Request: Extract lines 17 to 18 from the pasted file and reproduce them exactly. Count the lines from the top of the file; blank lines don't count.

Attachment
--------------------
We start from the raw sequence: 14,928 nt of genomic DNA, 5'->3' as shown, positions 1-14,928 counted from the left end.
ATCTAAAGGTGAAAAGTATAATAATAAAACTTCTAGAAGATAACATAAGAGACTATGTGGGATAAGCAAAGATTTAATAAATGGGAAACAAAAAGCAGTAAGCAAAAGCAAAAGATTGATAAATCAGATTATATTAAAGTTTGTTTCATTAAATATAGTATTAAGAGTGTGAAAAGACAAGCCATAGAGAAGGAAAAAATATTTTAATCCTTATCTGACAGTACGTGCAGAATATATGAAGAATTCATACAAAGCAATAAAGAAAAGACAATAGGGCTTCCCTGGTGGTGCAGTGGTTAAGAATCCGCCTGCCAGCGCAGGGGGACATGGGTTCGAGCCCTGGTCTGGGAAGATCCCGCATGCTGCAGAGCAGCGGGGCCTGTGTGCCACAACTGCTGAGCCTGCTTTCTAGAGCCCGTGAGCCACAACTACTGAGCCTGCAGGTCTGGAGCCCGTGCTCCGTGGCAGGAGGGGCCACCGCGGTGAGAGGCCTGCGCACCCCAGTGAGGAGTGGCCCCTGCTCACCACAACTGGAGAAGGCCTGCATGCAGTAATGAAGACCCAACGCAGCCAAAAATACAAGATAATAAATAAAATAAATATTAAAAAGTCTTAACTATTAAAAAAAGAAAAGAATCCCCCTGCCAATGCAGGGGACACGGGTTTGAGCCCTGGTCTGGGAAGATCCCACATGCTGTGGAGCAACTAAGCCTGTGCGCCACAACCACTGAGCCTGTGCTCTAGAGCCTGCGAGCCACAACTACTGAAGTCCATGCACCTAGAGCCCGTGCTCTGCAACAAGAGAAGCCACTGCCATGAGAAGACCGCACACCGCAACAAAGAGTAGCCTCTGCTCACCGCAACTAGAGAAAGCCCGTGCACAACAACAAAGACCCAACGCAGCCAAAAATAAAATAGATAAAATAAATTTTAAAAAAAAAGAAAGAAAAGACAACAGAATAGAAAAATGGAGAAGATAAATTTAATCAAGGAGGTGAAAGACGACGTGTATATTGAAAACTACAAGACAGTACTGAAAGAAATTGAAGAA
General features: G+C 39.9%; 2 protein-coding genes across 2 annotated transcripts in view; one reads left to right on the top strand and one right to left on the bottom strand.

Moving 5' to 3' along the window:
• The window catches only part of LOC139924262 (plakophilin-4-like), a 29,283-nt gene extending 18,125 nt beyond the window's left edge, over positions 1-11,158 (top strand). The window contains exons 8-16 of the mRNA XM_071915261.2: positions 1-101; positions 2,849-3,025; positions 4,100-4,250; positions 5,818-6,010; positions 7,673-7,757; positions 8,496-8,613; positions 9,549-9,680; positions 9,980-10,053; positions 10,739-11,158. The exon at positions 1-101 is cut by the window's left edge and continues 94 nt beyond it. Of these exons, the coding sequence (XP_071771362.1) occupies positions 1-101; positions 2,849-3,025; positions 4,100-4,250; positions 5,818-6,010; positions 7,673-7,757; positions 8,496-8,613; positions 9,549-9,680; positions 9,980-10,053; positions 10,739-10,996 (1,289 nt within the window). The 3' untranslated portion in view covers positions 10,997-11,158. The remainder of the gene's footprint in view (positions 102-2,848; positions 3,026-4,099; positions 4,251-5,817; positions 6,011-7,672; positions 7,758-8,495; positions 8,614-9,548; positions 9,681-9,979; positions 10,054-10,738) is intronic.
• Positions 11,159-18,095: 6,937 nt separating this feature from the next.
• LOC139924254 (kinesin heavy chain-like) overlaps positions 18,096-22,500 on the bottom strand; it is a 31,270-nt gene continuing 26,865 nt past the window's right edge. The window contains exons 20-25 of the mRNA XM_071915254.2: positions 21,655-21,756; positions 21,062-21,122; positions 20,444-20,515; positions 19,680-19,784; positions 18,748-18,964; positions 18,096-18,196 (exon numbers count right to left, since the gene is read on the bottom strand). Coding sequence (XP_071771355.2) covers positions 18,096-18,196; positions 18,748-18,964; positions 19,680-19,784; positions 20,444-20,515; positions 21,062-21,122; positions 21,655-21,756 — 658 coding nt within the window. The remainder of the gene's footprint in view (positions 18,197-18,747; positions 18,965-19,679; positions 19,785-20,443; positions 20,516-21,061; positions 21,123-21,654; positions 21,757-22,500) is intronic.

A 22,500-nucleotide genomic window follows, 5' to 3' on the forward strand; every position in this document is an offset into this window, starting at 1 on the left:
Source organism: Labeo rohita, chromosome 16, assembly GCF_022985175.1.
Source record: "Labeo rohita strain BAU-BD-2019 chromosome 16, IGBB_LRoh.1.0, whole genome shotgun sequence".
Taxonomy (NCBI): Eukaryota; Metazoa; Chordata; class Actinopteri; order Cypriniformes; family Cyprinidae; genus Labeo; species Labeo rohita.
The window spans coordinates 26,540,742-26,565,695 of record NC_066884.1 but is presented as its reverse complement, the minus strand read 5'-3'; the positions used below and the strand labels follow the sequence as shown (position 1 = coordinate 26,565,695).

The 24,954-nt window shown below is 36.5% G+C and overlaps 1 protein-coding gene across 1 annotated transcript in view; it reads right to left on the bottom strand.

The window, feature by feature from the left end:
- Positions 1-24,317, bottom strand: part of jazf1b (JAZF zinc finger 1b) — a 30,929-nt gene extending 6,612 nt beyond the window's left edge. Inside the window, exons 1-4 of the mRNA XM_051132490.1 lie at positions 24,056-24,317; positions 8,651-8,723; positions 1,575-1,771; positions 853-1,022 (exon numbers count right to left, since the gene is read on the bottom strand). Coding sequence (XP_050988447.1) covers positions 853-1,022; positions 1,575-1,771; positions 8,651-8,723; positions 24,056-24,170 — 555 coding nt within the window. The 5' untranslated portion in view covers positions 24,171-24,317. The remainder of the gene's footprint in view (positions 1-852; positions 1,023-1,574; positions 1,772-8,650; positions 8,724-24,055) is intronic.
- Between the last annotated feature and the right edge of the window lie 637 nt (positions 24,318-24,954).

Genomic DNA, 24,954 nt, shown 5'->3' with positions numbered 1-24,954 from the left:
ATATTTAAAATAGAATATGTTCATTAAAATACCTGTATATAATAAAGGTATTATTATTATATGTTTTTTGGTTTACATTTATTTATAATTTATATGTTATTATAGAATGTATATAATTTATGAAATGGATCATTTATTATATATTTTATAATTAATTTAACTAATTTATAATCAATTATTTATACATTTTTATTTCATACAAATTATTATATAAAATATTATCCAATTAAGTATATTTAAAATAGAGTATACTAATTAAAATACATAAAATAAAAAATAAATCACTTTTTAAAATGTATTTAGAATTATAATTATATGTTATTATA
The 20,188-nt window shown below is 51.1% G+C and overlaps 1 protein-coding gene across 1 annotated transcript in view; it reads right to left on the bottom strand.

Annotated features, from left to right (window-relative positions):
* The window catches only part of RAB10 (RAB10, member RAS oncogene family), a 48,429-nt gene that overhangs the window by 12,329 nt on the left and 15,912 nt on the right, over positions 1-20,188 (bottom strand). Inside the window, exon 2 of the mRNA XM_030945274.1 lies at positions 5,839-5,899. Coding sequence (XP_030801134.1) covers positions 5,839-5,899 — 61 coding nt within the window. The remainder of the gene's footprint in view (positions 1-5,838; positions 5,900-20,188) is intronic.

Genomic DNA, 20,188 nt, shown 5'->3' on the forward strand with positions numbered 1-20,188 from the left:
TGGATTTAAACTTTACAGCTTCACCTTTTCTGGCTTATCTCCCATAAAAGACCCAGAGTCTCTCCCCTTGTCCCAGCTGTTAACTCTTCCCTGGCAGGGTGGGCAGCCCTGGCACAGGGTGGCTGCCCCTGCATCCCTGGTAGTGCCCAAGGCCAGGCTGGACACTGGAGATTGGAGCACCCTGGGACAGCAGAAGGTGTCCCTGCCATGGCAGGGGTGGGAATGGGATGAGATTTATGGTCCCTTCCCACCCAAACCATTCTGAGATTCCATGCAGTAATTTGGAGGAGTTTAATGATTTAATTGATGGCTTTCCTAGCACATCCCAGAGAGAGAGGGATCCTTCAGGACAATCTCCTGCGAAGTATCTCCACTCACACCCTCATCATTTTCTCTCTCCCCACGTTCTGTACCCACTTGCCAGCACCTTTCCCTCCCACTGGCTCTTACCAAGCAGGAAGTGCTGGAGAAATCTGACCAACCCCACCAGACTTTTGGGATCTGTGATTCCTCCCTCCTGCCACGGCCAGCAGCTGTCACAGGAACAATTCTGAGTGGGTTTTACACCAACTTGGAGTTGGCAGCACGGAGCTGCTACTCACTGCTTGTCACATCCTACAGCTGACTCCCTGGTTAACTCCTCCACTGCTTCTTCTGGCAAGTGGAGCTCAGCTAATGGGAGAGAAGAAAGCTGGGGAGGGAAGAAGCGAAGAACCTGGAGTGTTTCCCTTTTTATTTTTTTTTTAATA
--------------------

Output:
Genomic DNA, 24,954 nt, shown 5'->3' with positions numbered 1-24,954 from the left:
ATATTTAAAATAGAATATGTTCATTAAAATACCTGTATATAATAAAGGTATTATTATTATATGTTTTTTGGTTTACATTTATTTATAATTTATATGTTATTATAGAATGTATATAATTTATGAAATGGATCATTTATTATATATTTTATAATTAATTTAACTAATTTATAATCAATTATTTATACATTTTTATTTCATACAAATTATTATATAAAATATTATCCAATTAAGTATATTTAAAATAGAGTATACTAATTAAAATACATAAAATAAAAAATAAATCACTTTTTAAAATGTATTTAGAATTATAATTATATGTTATTATA